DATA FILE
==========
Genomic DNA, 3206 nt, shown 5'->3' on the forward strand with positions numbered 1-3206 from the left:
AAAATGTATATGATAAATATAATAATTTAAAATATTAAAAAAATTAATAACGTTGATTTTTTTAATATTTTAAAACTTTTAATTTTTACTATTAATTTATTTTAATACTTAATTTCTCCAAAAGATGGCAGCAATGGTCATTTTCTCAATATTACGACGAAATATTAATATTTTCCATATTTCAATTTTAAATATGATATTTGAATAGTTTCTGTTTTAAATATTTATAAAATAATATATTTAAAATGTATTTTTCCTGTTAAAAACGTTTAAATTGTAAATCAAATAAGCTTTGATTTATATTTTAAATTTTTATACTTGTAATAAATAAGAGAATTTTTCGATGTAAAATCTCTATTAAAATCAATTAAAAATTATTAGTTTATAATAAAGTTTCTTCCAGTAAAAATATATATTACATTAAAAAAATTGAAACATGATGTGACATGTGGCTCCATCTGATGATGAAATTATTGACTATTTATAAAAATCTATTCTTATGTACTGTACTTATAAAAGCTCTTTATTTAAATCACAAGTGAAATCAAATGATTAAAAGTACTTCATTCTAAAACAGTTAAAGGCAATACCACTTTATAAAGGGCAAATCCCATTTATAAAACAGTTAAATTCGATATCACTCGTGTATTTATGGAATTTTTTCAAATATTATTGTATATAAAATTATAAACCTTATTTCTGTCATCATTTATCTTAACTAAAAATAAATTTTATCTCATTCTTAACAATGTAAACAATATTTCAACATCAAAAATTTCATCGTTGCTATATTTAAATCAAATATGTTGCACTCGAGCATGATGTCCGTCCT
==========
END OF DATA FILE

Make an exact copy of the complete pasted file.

Genomic DNA, 3206 nt, shown 5'->3' on the forward strand with positions numbered 1-3206 from the left:
AAAATGTATATGATAAATATAATAATTTAAAATATTAAAAAAATTAATAACGTTGATTTTTTTAATATTTTAAAACTTTTAATTTTTACTATTAATTTATTTTAATACTTAATTTCTCCAAAAGATGGCAGCAATGGTCATTTTCTCAATATTACGACGAAATATTAATATTTTCCATATTTCAATTTTAAATATGATATTTGAATAGTTTCTGTTTTAAATATTTATAAAATAATATATTTAAAATGTATTTTTCCTGTTAAAAACGTTTAAATTGTAAATCAAATAAGCTTTGATTTATATTTTAAATTTTTATACTTGTAATAAATAAGAGAATTTTTCGATGTAAAATCTCTATTAAAATCAATTAAAAATTATTAGTTTATAATAAAGTTTCTTCCAGTAAAAATATATATTACATTAAAAAAATTGAAACATGATGTGACATGTGGCTCCATCTGATGATGAAATTATTGACTATTTATAAAAATCTATTCTTATGTACTGTACTTATAAAAGCTCTTTATTTAAATCACAAGTGAAATCAAATGATTAAAAGTACTTCATTCTAAAACAGTTAAAGGCAATACCACTTTATAAAGGGCAAATCCCATTTATAAAACAGTTAAATTCGATATCACTCGTGTATTTATGGAATTTTTTCAAATATTATTGTATATAAAATTATAAACCTTATTTCTGTCATCATTTATCTTAACTAAAAATAAATTTTATCTCATTCTTAACAATGTAAACAATATTTCAACATCAAAAATTTCATCGTTGCTATATTTAAATCAAATATGTTGCACTCGAGCATGATGTCCGTCCT